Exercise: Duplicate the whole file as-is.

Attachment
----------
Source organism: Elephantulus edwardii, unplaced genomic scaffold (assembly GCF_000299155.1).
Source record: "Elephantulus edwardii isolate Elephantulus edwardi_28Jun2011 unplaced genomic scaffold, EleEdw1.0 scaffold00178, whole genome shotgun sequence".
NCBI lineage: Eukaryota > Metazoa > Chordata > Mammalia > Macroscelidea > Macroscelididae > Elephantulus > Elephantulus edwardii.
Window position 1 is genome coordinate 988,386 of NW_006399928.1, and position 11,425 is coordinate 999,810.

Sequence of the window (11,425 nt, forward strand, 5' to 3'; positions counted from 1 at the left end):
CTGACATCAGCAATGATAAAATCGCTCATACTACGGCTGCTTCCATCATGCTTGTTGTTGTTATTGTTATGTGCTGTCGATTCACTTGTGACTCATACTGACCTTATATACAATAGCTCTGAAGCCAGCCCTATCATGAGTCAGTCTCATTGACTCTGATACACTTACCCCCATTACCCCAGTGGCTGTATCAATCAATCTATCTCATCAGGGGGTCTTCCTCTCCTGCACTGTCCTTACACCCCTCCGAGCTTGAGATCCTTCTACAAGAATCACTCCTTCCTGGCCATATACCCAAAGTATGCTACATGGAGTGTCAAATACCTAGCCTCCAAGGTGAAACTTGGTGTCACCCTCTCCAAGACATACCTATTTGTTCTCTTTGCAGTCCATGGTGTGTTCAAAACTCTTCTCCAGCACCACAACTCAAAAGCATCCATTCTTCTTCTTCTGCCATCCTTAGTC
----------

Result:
Source organism: Elephantulus edwardii, unplaced genomic scaffold (assembly GCF_000299155.1).
Source record: "Elephantulus edwardii isolate Elephantulus edwardi_28Jun2011 unplaced genomic scaffold, EleEdw1.0 scaffold00178, whole genome shotgun sequence".
NCBI lineage: Eukaryota > Metazoa > Chordata > Mammalia > Macroscelidea > Macroscelididae > Elephantulus > Elephantulus edwardii.
Window position 1 is genome coordinate 988,386 of NW_006399928.1, and position 11,425 is coordinate 999,810.

Sequence of the window (11,425 nt, forward strand, 5' to 3'; positions counted from 1 at the left end):
CTGACATCAGCAATGATAAAATCGCTCATACTACGGCTGCTTCCATCATGCTTGTTGTTGTTATTGTTATGTGCTGTCGATTCACTTGTGACTCATACTGACCTTATATACAATAGCTCTGAAGCCAGCCCTATCATGAGTCAGTCTCATTGACTCTGATACACTTACCCCCATTACCCCAGTGGCTGTATCAATCAATCTATCTCATCAGGGGGTCTTCCTCTCCTGCACTGTCCTTACACCCCTCCGAGCTTGAGATCCTTCTACAAGAATCACTCCTTCCTGGCCATATACCCAAAGTATGCTACATGGAGTGTCAAATACCTAGCCTCCAAGGTGAAACTTGGTGTCACCCTCTCCAAGACATACCTATTTGTTCTCTTTGCAGTCCATGGTGTGTTCAAAACTCTTCTCCAGCACCACAACTCAAAAGCATCCATTCTTCTTCTTCTGCCATCCTTAGTC